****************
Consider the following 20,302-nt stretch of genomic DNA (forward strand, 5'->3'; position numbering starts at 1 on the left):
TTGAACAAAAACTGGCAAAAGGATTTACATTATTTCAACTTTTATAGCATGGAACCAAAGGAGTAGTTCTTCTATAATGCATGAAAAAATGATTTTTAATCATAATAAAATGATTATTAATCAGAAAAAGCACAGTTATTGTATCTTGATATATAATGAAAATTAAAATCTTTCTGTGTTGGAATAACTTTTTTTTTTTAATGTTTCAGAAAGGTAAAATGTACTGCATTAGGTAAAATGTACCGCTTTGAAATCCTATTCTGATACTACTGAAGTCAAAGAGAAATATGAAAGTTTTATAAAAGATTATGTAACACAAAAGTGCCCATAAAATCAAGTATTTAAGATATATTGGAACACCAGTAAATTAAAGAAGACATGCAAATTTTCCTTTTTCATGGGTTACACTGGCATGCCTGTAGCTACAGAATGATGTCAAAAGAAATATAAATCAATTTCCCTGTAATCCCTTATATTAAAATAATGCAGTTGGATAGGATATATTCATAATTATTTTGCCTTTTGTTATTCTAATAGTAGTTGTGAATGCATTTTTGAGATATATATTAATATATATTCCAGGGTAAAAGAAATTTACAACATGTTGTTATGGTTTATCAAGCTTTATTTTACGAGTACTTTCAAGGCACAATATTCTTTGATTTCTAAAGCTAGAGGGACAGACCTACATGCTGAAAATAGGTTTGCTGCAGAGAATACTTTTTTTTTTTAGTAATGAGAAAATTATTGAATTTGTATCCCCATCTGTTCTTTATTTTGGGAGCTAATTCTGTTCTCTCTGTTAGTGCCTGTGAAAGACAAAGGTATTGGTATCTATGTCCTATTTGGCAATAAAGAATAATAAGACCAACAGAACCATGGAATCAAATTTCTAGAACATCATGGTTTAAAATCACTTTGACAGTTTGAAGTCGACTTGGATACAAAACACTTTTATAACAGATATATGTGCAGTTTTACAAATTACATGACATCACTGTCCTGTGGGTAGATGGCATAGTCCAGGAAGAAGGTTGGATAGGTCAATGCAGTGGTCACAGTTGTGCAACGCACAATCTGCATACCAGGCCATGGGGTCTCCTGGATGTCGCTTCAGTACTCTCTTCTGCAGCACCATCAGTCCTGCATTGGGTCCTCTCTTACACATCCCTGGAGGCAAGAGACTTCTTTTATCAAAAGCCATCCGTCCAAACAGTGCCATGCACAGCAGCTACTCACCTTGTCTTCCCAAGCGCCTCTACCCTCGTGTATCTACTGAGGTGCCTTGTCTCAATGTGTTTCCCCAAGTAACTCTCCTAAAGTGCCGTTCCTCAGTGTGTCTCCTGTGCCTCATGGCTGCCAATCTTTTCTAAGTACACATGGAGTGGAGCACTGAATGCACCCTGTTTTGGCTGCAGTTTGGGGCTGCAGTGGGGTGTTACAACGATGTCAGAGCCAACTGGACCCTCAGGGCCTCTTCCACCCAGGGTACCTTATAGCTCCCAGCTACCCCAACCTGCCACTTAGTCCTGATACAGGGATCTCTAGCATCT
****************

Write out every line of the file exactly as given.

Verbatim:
Consider the following 20,302-nt stretch of genomic DNA (forward strand, 5'->3'; position numbering starts at 1 on the left):
TTGAACAAAAACTGGCAAAAGGATTTACATTATTTCAACTTTTATAGCATGGAACCAAAGGAGTAGTTCTTCTATAATGCATGAAAAAATGATTTTTAATCATAATAAAATGATTATTAATCAGAAAAAGCACAGTTATTGTATCTTGATATATAATGAAAATTAAAATCTTTCTGTGTTGGAATAACTTTTTTTTTTTAATGTTTCAGAAAGGTAAAATGTACTGCATTAGGTAAAATGTACCGCTTTGAAATCCTATTCTGATACTACTGAAGTCAAAGAGAAATATGAAAGTTTTATAAAAGATTATGTAACACAAAAGTGCCCATAAAATCAAGTATTTAAGATATATTGGAACACCAGTAAATTAAAGAAGACATGCAAATTTTCCTTTTTCATGGGTTACACTGGCATGCCTGTAGCTACAGAATGATGTCAAAAGAAATATAAATCAATTTCCCTGTAATCCCTTATATTAAAATAATGCAGTTGGATAGGATATATTCATAATTATTTTGCCTTTTGTTATTCTAATAGTAGTTGTGAATGCATTTTTGAGATATATATTAATATATATTCCAGGGTAAAAGAAATTTACAACATGTTGTTATGGTTTATCAAGCTTTATTTTACGAGTACTTTCAAGGCACAATATTCTTTGATTTCTAAAGCTAGAGGGACAGACCTACATGCTGAAAATAGGTTTGCTGCAGAGAATACTTTTTTTTTTTAGTAATGAGAAAATTATTGAATTTGTATCCCCATCTGTTCTTTATTTTGGGAGCTAATTCTGTTCTCTCTGTTAGTGCCTGTGAAAGACAAAGGTATTGGTATCTATGTCCTATTTGGCAATAAAGAATAATAAGACCAACAGAACCATGGAATCAAATTTCTAGAACATCATGGTTTAAAATCACTTTGACAGTTTGAAGTCGACTTGGATACAAAACACTTTTATAACAGATATATGTGCAGTTTTACAAATTACATGACATCACTGTCCTGTGGGTAGATGGCATAGTCCAGGAAGAAGGTTGGATAGGTCAATGCAGTGGTCACAGTTGTGCAACGCACAATCTGCATACCAGGCCATGGGGTCTCCTGGATGTCGCTTCAGTACTCTCTTCTGCAGCACCATCAGTCCTGCATTGGGTCCTCTCTTACACATCCCTGGAGGCAAGAGACTTCTTTTATCAAAAGCCATCCGTCCAAACAGTGCCATGCACAGCAGCTACTCACCTTGTCTTCCCAAGCGCCTCTACCCTCGTGTATCTACTGAGGTGCCTTGTCTCAATGTGTTTCCCCAAGTAACTCTCCTAAAGTGCCGTTCCTCAGTGTGTCTCCTGTGCCTCATGGCTGCCAATCTTTTCTAAGTACACATGGAGTGGAGCACTGAATGCACCCTGTTTTGGCTGCAGTTTGGGGCTGCAGTGGGGTGTTACAACGATGTCAGAGCCAACTGGACCCTCAGGGCCTCTTCCACCCAGGGTACCTTATAGCTCCCAGCTACCCCAACCTGCCACTTAGTCCTGATACAGGGATCTCTAGCATCT